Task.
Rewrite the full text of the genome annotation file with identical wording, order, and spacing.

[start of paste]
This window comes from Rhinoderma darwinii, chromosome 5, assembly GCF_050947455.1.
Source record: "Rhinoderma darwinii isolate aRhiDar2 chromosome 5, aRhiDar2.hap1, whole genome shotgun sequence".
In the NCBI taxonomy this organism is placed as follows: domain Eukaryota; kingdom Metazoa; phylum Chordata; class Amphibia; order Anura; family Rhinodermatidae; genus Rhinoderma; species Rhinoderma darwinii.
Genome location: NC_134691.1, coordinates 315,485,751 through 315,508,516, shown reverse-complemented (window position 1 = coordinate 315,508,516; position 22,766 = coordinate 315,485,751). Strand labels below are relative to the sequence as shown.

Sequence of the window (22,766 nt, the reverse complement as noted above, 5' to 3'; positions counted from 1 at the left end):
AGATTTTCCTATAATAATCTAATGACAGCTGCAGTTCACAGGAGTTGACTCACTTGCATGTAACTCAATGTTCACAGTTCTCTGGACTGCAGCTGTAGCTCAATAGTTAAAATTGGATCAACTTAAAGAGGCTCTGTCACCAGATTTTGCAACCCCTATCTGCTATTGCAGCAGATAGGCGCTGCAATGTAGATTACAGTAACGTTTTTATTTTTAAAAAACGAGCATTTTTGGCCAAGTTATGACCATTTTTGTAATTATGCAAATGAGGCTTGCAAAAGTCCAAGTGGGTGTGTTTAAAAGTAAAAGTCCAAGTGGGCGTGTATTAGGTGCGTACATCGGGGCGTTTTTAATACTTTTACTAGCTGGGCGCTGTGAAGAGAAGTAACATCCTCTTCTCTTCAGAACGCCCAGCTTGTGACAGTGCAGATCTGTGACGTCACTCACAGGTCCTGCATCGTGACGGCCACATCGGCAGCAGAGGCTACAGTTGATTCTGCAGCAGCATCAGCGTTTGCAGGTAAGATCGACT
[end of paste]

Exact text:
This window comes from Rhinoderma darwinii, chromosome 5, assembly GCF_050947455.1.
Source record: "Rhinoderma darwinii isolate aRhiDar2 chromosome 5, aRhiDar2.hap1, whole genome shotgun sequence".
In the NCBI taxonomy this organism is placed as follows: domain Eukaryota; kingdom Metazoa; phylum Chordata; class Amphibia; order Anura; family Rhinodermatidae; genus Rhinoderma; species Rhinoderma darwinii.
Genome location: NC_134691.1, coordinates 315,485,751 through 315,508,516, shown reverse-complemented (window position 1 = coordinate 315,508,516; position 22,766 = coordinate 315,485,751). Strand labels below are relative to the sequence as shown.

Sequence of the window (22,766 nt, the reverse complement as noted above, 5' to 3'; positions counted from 1 at the left end):
AGATTTTCCTATAATAATCTAATGACAGCTGCAGTTCACAGGAGTTGACTCACTTGCATGTAACTCAATGTTCACAGTTCTCTGGACTGCAGCTGTAGCTCAATAGTTAAAATTGGATCAACTTAAAGAGGCTCTGTCACCAGATTTTGCAACCCCTATCTGCTATTGCAGCAGATAGGCGCTGCAATGTAGATTACAGTAACGTTTTTATTTTTAAAAAACGAGCATTTTTGGCCAAGTTATGACCATTTTTGTAATTATGCAAATGAGGCTTGCAAAAGTCCAAGTGGGTGTGTTTAAAAGTAAAAGTCCAAGTGGGCGTGTATTAGGTGCGTACATCGGGGCGTTTTTAATACTTTTACTAGCTGGGCGCTGTGAAGAGAAGTAACATCCTCTTCTCTTCAGAACGCCCAGCTTGTGACAGTGCAGATCTGTGACGTCACTCACAGGTCCTGCATCGTGACGGCCACATCGGCAGCAGAGGCTACAGTTGATTCTGCAGCAGCATCAGCGTTTGCAGGTAAGATCGACT